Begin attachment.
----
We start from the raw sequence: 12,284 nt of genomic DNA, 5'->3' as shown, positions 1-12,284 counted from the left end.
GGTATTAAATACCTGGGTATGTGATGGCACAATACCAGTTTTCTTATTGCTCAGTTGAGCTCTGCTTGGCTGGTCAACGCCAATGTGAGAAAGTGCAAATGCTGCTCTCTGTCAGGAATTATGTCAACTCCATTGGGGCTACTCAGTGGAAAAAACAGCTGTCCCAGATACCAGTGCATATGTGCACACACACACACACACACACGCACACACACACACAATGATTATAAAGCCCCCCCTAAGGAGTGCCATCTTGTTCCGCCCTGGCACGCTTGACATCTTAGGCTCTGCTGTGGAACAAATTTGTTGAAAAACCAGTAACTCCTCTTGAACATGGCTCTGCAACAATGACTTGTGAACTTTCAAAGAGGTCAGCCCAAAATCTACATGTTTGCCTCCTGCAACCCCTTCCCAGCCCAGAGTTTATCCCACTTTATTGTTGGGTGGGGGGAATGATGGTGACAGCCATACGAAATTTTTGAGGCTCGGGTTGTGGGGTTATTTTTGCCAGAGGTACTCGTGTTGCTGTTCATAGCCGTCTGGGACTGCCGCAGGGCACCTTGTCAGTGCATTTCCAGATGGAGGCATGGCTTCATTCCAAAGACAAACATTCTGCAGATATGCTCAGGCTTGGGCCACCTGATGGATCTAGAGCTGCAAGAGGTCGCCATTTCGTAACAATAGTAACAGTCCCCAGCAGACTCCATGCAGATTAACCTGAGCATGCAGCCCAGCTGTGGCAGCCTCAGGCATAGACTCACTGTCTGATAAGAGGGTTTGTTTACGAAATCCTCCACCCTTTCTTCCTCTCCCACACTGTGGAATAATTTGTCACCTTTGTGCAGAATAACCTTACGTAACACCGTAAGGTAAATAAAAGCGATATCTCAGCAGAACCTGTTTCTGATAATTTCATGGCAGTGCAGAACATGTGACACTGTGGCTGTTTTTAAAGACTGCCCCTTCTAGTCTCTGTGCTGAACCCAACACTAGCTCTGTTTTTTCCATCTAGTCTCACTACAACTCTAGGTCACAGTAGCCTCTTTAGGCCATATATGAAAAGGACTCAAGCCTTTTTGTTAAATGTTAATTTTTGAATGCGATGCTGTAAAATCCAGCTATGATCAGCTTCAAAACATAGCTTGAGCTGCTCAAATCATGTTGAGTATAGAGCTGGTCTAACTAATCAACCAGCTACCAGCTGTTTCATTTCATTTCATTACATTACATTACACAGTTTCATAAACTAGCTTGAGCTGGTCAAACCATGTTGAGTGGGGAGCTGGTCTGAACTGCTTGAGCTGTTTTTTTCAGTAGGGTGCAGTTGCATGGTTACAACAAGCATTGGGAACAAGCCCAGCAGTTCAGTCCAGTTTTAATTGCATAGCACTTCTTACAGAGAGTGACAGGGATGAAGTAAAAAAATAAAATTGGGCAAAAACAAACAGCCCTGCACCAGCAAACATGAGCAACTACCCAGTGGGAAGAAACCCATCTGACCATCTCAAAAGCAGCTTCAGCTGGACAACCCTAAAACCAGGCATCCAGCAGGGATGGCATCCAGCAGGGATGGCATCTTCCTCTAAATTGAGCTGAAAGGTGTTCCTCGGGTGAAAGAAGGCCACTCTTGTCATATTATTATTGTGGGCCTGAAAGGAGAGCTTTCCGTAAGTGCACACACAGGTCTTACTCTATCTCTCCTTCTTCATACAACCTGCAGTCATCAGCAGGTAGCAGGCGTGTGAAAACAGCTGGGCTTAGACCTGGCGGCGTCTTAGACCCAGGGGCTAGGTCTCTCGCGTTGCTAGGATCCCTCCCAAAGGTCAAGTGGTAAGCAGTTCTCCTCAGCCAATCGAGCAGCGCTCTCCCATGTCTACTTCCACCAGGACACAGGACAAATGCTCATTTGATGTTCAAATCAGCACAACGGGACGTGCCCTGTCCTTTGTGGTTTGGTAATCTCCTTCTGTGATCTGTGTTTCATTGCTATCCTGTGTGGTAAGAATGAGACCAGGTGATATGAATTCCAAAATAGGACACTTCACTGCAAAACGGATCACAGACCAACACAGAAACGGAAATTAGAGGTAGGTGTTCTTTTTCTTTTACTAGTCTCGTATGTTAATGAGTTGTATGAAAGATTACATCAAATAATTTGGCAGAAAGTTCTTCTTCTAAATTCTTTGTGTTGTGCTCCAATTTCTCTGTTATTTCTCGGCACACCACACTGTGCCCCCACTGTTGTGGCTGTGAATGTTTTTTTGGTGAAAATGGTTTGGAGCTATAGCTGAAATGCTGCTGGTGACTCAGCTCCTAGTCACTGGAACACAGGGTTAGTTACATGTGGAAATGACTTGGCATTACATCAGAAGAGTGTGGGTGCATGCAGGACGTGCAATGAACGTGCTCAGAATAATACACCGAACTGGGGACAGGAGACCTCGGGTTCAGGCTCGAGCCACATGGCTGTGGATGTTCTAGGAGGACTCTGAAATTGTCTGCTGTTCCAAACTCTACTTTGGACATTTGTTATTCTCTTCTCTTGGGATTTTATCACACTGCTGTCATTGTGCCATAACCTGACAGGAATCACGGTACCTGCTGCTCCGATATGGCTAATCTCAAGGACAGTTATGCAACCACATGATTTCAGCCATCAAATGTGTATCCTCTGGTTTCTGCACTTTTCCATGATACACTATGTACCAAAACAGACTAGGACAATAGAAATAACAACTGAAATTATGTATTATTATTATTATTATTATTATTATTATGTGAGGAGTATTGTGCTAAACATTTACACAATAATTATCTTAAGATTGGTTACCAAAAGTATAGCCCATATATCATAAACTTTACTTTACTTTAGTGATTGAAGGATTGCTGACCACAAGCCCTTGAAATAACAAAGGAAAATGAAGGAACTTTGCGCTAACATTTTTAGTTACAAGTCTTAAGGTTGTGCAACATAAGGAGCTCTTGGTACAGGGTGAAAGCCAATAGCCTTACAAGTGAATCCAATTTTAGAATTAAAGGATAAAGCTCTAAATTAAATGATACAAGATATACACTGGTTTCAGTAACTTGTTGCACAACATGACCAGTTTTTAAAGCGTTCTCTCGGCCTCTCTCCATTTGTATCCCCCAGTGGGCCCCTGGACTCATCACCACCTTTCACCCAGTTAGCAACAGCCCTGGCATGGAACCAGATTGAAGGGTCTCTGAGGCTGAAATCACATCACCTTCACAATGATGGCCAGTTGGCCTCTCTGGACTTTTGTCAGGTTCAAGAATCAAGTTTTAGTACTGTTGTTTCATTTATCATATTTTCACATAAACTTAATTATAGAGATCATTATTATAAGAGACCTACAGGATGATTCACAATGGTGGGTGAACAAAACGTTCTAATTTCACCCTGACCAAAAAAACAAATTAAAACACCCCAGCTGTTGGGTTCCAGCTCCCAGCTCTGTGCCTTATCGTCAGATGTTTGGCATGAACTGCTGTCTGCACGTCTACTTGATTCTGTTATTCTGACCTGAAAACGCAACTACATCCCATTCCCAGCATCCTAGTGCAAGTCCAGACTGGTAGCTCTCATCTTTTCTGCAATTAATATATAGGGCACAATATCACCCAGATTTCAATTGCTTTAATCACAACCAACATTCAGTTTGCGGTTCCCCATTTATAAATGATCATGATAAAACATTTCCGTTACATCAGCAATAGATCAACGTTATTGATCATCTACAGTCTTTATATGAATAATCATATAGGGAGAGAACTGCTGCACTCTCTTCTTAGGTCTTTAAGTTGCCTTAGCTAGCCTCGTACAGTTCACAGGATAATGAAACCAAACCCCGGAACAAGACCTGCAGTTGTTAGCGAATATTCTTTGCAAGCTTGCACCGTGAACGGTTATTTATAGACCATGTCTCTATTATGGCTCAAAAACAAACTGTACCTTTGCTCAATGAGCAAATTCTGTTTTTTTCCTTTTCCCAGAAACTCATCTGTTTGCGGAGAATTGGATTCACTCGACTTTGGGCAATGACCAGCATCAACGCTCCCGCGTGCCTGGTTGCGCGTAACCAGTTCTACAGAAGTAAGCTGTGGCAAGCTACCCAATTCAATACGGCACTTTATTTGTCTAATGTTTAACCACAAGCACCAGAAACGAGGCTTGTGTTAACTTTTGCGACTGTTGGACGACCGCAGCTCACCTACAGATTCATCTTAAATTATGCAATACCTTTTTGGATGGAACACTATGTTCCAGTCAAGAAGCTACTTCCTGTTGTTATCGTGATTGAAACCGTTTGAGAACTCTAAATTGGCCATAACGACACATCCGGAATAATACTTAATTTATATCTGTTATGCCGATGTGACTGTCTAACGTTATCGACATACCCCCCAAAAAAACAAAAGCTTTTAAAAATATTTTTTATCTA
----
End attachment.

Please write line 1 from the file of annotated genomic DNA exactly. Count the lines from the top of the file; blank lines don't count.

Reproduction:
We start from the raw sequence: 12,284 nt of genomic DNA, 5'->3' as shown, positions 1-12,284 counted from the left end.